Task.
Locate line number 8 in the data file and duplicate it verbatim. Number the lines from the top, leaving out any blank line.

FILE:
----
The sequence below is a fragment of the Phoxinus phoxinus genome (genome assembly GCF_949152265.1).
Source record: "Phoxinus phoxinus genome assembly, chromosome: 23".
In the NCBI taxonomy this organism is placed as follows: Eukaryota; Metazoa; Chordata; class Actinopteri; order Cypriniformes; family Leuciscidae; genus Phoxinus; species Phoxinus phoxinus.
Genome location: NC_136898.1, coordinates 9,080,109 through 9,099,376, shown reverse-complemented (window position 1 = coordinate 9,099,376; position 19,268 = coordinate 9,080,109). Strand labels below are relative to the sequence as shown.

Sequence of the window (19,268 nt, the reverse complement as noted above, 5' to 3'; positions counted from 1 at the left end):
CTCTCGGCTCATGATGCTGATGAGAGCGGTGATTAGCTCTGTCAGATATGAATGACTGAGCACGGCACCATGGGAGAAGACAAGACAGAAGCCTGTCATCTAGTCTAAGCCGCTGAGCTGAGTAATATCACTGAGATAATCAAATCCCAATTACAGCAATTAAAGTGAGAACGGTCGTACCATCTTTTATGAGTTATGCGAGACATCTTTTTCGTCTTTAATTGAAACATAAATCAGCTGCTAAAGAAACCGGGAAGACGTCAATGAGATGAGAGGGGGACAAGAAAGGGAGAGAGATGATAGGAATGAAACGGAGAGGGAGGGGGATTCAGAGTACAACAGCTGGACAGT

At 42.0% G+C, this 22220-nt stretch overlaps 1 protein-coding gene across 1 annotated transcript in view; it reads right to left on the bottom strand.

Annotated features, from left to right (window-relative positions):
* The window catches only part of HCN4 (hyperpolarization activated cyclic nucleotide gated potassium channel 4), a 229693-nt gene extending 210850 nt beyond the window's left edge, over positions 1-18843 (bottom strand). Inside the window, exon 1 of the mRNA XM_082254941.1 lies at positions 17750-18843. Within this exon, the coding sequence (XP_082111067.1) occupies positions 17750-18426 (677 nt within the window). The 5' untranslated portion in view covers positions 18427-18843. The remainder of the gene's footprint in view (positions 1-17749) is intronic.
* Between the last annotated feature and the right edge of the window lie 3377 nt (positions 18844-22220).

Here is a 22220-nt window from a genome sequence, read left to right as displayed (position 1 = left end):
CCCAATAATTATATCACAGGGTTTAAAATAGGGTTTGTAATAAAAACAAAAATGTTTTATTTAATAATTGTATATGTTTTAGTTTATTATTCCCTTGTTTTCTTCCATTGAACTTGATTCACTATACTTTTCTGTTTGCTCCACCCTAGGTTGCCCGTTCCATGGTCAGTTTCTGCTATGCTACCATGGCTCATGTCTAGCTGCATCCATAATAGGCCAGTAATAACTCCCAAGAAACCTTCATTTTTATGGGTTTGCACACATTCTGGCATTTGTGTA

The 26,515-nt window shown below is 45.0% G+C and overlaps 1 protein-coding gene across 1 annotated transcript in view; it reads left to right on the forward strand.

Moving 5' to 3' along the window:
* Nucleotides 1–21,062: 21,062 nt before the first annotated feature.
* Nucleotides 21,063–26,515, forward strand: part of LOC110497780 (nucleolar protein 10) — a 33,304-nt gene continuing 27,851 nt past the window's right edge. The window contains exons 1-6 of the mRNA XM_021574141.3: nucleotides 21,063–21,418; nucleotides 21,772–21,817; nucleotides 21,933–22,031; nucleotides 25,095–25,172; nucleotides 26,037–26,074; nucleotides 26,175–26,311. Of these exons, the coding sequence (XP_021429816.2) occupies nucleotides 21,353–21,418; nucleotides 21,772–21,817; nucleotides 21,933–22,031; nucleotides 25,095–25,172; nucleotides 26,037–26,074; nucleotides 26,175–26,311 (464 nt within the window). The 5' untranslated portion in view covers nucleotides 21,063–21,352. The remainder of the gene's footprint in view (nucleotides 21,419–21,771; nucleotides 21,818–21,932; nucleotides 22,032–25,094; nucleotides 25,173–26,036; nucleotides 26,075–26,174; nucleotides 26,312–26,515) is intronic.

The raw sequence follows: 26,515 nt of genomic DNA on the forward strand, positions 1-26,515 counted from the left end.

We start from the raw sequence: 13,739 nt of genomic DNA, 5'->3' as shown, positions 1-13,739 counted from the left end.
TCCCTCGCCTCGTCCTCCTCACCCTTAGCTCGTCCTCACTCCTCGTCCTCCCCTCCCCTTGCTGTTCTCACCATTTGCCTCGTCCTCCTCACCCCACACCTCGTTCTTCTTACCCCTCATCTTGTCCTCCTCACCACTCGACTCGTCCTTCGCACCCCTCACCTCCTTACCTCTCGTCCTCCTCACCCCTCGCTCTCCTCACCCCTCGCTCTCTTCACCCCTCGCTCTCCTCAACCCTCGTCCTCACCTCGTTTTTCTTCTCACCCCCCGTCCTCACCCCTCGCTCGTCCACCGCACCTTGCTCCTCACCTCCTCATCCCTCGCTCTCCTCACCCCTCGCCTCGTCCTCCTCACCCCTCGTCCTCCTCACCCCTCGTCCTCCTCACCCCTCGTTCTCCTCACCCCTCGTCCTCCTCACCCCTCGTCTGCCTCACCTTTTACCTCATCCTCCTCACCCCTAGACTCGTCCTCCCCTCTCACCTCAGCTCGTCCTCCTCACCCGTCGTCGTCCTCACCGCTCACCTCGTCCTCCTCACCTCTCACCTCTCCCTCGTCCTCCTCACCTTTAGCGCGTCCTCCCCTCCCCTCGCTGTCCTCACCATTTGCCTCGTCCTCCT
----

Annotated features, from left to right (window-relative positions):